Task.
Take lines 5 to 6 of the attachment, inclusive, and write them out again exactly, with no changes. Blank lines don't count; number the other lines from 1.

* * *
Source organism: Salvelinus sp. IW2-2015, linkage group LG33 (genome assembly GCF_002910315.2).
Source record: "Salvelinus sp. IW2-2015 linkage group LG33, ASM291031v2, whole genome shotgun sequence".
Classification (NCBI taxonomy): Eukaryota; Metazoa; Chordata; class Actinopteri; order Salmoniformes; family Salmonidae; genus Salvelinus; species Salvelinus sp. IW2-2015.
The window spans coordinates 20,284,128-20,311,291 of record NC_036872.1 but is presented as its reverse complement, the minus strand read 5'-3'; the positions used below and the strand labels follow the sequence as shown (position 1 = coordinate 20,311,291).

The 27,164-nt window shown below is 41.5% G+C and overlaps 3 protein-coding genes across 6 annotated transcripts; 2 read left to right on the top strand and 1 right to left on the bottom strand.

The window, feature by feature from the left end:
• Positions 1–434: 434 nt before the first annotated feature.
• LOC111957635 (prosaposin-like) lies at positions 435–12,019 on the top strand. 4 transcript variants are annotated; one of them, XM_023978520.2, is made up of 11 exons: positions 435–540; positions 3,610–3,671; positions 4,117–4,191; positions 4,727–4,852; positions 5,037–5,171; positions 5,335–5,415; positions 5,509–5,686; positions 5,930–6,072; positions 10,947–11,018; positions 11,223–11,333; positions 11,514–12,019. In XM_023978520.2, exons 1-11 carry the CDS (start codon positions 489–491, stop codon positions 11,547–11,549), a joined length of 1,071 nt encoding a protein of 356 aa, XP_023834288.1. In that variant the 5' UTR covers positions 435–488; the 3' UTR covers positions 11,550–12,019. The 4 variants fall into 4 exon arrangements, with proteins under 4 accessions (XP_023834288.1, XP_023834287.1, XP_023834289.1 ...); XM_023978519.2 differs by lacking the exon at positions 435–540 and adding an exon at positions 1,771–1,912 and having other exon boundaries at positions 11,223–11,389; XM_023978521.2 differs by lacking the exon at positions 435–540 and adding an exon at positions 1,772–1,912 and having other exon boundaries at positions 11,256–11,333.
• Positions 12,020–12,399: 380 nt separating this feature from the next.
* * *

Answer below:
The 27,164-nt window shown below is 41.5% G+C and overlaps 3 protein-coding genes across 6 annotated transcripts; 2 read left to right on the top strand and 1 right to left on the bottom strand.

The window, feature by feature from the left end: